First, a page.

Rob: Lots to talk about including what things are going to look like once some of these restrictions are lifted. Is this an opportunity for our communities to push the reset button and develop a new relationship between our communities, the tourists who are coming here and the businesses who cater to them? I think both of our communities are talking about that right now. In Canmore and interesting proposal put forward. The headline in the Outlook this week – Canmore considering pedestrian only main street for reopening.

Tanya: We do have the emergency coordination center with the Town of Canmore, and they have been responding to the crisis in terms of what we need in the moment. But there’s also been thought put towards what the future is going to look like and what reopening means. The town is working with a business alliance and they are considering all options. One is the possibility of a pedestrian only Main Street because it’s not just the distancing of people walking on Main Street and the fact that our sidewalks are inconsistently wide or narrow, but when customers are coming to our local businesses and you have to distance in line, and those lines may come out and onto the sidewalk , that kind of creates a different scenario. But the pedestrian only Main Street isn’t the only idea that’s on the table. It was also discussed possibly removing parking and extending the sidewalks out, kind of like they do with those wooden patios in the summer. So what Main Street will look like when we get to  that phase two of this reopening in Alberta is a really important factor. And all options are on the table there. There are unintended consequences  that are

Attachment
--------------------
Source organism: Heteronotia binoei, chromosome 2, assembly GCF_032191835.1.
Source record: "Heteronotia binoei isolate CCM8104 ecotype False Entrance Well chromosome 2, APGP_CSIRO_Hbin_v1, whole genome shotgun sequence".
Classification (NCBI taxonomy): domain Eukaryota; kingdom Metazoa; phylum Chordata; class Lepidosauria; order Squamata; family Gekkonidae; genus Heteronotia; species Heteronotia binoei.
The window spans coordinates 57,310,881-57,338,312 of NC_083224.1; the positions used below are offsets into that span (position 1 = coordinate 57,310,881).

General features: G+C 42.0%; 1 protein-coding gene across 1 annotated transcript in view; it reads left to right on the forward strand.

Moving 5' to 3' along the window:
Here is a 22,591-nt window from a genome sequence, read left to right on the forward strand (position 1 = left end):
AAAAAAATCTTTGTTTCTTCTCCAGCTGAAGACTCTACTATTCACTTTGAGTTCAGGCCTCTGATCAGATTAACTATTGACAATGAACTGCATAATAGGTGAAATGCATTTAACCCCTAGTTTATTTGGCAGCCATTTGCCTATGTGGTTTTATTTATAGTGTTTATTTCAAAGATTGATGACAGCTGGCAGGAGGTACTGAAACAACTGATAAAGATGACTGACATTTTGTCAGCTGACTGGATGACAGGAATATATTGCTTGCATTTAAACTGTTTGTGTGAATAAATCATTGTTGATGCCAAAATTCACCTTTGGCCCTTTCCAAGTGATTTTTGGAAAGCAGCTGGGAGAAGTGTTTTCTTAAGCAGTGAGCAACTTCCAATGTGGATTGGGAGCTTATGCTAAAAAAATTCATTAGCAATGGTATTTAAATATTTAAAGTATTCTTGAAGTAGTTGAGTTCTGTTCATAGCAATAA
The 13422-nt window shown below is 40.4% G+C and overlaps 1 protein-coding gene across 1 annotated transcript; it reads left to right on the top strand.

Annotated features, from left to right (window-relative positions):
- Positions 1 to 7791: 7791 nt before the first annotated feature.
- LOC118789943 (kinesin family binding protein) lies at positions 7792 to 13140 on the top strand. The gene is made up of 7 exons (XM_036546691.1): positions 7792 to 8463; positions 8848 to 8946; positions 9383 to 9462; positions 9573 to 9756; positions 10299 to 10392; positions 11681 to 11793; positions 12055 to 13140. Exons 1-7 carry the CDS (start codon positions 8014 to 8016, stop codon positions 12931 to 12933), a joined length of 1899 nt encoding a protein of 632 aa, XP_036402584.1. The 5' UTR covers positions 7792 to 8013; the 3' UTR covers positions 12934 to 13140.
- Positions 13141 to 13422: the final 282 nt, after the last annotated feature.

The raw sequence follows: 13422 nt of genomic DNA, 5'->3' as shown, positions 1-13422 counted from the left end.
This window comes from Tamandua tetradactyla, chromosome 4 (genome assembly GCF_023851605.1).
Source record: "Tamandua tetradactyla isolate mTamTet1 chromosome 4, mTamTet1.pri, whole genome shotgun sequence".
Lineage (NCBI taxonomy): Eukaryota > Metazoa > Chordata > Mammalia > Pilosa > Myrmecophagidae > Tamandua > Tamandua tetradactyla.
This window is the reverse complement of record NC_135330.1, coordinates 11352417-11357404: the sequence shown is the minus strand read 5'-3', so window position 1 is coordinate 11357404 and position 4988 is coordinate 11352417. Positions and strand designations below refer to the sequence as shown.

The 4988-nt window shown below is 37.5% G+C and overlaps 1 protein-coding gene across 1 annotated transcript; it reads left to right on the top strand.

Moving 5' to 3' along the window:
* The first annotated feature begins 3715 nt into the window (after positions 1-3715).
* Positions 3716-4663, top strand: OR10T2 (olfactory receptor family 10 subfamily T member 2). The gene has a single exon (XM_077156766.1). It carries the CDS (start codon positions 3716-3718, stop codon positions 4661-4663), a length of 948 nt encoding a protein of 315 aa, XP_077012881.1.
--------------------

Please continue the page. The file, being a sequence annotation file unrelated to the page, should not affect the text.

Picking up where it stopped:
Rob: One of those would have to be traffic flow, we definitely have a pinch point and only a few roads that bisect the community from one side of downtown to the other.

I find it interesting, council talking about town’s plans to collaborate with the business community and community groups to move towards a recovery as a coordinated and holistic way as possible. Basically it sounds like administration wants to have a community engagement initiative aimed at finding common ground between the tourism industry and the community, and working towards some sort of shared vision. That’s in Canmore, and from some tweets from Mayor Sorenson in Banff, she alluded to having that kind of conversation in that community as well. Is this an overall opportunity, even though it’s kind of unintended, to really focus on what we want to be and press the reset button to be able to achieve that?

Tanya: What we go back to will be determined by the conversations that we have now, as well as the supports that are in place at all government levels for, for our industry and businesses. This collaborative model really has to come into play because there’s so many different groups. And you can never forget that the most important stakeholder for a tourism based economy is your community.

Filed under: Banff, Canmore, covid-19, Mountain Insider